VALUATION

Update - Higher rates of Stamp Duty Land Tax (SDLT) on purchases of additional residential properties

  Update - Higher rates of Stamp Duty Land Tax (SDLT) on purchases of additional residential properties

The Government has now concluded its consultation as to how it will implement the Stamp Duty Land Tax (SDLT) Surcharge announced in the Spending Review and Autumn Statement 2015.

Those replacing their main residence will be pleased to see that the window within which this must take place has been increased from 18 months to 36 months and will commence from 25th

November 2015 for those who sold prior to that date.

However the test will be applied at the end of the day of the relevant transaction rather than when the SDLT return is submitted i.e. if they are purchasing marginally prior to selling.

Large scale investors may be surprised to learn that they will receive no exemption. The consultation floated exclusions for both bulk purchases and purchases by those with an existing portfolio exceeding 15 residential properties. However these exclusions have not been adopted.

Married couples who are living separately in circumstances that are likely to become permanent will not be treated as one unit for the purpose of the higher charge.

Those holding a small share in an inherited property (50% or less) received within 36 months of the relevant residential purchase will be pleased to see it is not to be taken into account.

Those holding restricted use properties such as holiday lodges that cannot be occupied all year

round and property renovators may be disappointed to hear that such properties will be treated in the same way as additional property purchases.

Bare trusts will be looked through as proposed. Purchases and ownership by trustees of trusts with life or income beneficiaries will be tested based on the circumstances of those beneficiaries. All other purchases of additional properties by trusts will be liable at the higher rates.

The higher rate (“the Surcharge”) is to be 3 percentage points above the current SDLT rates taking effect from 1 April 2016 in respect of residential property in England Wales and Northern Ireland only. Transactions under
£40,000.00 do not require a tax return and are not subject to the Surcharge nor will they be counted as a property for the purposes of determining whether the Surcharge applies.

Subject to seeing the detailed rules the net effect is that:-

a. The Surcharge will apply where the purchaser holds two or more residential properties on completion of a given purchase unless they are replacing their main residence.

b. Main residence – this is a question of fact rather than the subject of an election by the tax payer. The following factors will be relevant in determining this:-


• Where the individual and their family spends their time.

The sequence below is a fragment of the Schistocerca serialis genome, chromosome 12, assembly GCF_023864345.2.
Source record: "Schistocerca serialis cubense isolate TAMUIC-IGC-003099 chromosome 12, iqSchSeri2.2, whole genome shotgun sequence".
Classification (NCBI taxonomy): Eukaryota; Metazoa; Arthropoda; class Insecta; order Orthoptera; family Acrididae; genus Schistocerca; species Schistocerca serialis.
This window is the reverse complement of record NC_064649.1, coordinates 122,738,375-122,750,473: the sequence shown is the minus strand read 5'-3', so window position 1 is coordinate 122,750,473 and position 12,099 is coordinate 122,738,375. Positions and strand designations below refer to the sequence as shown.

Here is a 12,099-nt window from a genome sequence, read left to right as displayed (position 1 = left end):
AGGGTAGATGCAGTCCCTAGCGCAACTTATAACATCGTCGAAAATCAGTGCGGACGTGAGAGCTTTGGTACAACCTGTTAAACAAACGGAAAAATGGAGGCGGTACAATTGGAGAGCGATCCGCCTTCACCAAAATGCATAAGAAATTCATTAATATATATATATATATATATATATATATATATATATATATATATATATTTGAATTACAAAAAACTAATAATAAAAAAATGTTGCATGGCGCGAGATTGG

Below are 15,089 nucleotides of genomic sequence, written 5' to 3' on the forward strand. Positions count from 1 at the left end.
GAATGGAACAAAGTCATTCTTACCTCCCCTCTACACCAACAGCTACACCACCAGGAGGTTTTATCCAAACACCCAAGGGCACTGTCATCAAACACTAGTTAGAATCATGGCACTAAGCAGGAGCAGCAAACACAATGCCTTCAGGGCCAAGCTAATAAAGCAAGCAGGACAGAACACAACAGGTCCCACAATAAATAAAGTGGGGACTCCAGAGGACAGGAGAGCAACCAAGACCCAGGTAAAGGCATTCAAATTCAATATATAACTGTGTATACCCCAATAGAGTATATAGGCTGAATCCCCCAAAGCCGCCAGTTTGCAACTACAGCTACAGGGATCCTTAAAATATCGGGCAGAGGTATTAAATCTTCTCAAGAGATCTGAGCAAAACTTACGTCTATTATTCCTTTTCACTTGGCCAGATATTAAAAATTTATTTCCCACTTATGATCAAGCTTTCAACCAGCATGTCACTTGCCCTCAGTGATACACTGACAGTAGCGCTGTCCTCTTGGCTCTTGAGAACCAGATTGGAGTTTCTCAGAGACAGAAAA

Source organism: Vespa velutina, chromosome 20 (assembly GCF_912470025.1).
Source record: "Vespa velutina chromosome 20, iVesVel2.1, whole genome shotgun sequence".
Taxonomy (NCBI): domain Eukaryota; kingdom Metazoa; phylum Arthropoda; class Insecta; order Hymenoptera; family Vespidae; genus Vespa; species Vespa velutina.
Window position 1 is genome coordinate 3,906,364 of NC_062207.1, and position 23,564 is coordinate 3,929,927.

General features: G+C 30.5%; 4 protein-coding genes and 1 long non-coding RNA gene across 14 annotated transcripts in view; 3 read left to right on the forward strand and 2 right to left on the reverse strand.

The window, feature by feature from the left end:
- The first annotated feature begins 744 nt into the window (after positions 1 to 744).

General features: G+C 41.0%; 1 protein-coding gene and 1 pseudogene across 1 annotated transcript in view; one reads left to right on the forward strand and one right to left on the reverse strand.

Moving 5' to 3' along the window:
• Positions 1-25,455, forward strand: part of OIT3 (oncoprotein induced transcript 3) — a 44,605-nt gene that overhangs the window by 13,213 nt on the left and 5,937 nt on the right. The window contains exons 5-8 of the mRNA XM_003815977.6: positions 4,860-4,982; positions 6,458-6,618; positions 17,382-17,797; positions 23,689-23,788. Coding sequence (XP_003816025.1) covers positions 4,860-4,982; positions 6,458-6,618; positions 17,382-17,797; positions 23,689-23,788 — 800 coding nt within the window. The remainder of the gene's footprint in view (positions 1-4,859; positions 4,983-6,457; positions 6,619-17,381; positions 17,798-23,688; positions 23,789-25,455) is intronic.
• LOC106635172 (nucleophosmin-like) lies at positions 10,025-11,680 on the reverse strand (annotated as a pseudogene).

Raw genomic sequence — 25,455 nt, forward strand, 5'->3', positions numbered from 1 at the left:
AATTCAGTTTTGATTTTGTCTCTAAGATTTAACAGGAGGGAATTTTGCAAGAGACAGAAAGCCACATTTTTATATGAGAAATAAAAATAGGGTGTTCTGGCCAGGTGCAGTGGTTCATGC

• If the individual has children where they go to school.
• At which residence they are registered to vote.
• Where the individual works.
• The location and degree of furnishing and location of movable possessions.
• The correspondence and registration addresses given to various organisations.

A two stage test will apply; firstly whether a property sold within 18 months (forwards or backwards) of the new purchase completing was the only or main residence of the individual and secondly whether the purchaser of the new property intends to occupy it as their main or only residence. The test will be applied at the end of the day of the relevant transaction rather than when the SDLT return is submitted i.e. if they are purchasing marginally prior to selling.

A refund mechanism (of the Surcharge only) is to be created for those who sell their current main residence within 36 months after purchasing the new one. This will commence
from 25th November for those who sold prior to the above review.

c. Transitional arrangements – the higher rates will apply where completion takes place on or after 1 April 2016. They can only be ignored where contracts were exchanged on or before 25 November 2015 but not completed until after that time.

d. Married couples and civil partners – they will be treated as one unit and so another property owned by either partner will be relevant when determining whether the higher charge applies. There will be exclusions for those who are separated under a court order or by a formal deed of separation. Married couples who are living separately in circumstances that are likely to become permanent will not be treated as one unit for the purpose of the higher charge.

e. Joint purchasers – they will be treated as one unit so another property held by one will be relevant. If three people purchase jointly if just one of them already owns a property (and they

are not replacing their main residence) then the Surcharge will apply.

f. Partnerships – partners will be treated as joint purchasers of partnership property and so residential property held by the partnership will be relevant in deciding whether individual partners have more than one property for the purpose of the Surcharge.